Of course, there are young men who lack confidence and need exhortation and support to grow, but this data does seem to suggest that we may need to be more intentional at a younger age if we want to see young women grow into their full potential to serve the Kingdom of God. I wonder how this cashes out in your context?


[1]  Gallagher & Wood have researched responses.  “Godly Manhood Going Wild: Transformations in Conservative Protestant Masculinity.” Sociology of Religion 66.2 (2005), 135-159.

[2] Maddox, M. “Rise up Warrior Princess Daughters: Is Evangelical Women’s Submission a mere Fairy Tale?” Journal of Feminist Studies in Religion 29.1 (2013).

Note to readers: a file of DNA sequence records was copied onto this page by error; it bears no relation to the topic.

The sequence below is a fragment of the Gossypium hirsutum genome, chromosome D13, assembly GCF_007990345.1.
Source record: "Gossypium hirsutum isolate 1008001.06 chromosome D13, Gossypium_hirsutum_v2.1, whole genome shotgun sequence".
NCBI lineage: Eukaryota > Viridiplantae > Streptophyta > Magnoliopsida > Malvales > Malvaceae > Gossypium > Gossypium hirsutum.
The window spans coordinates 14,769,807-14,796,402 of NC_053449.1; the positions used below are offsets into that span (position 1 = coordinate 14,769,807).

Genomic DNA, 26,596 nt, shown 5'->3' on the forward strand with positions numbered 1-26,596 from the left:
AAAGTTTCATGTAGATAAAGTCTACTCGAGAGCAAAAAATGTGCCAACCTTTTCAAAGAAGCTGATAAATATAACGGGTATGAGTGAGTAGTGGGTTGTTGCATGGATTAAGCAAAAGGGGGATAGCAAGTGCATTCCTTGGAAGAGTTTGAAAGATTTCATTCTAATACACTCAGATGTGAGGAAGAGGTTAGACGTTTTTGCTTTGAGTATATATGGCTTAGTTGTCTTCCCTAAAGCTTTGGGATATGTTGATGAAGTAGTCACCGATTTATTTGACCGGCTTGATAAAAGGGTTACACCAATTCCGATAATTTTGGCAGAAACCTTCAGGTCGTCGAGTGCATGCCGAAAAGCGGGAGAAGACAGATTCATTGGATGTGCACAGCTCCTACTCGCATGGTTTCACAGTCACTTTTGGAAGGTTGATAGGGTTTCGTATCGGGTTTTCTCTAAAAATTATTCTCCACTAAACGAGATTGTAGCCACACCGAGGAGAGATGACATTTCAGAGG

[3] E.g. M. Guest et al, “Gender and Career Progression in Theology and Religious Studies

[4] E.g. C. West & D Zimmerman. “Small Insults: A Study of Interruptions in Cross-Sex Conversations between Unacquainted Persons.” In Language, Gender and Society, edited by B. Thorne et al, (Cambridge, MA: Newbury House, 1983), 103-118; D. Okamoto & L. Smith-Lovin, “Changing the Subject: Gender, Status and the Dynamics of Topic Change.” American Sociological Review 66.6 (Dec. 2001) 852-873; D. James & J. Drakich. “Understanding Gender Differences in amount of Talk: A Critical Review of Research.” In Gender and Conversational Interaction, edited by D. Tannen, 281-312. (Oxford: Oxford University Press, 1993)

[5] C. Redfern & K. Aune, Reclaiming the F-Word (London, Zed, 2010), 5

Illustration by Harri Endersby-Marsh


  1. Katherine says: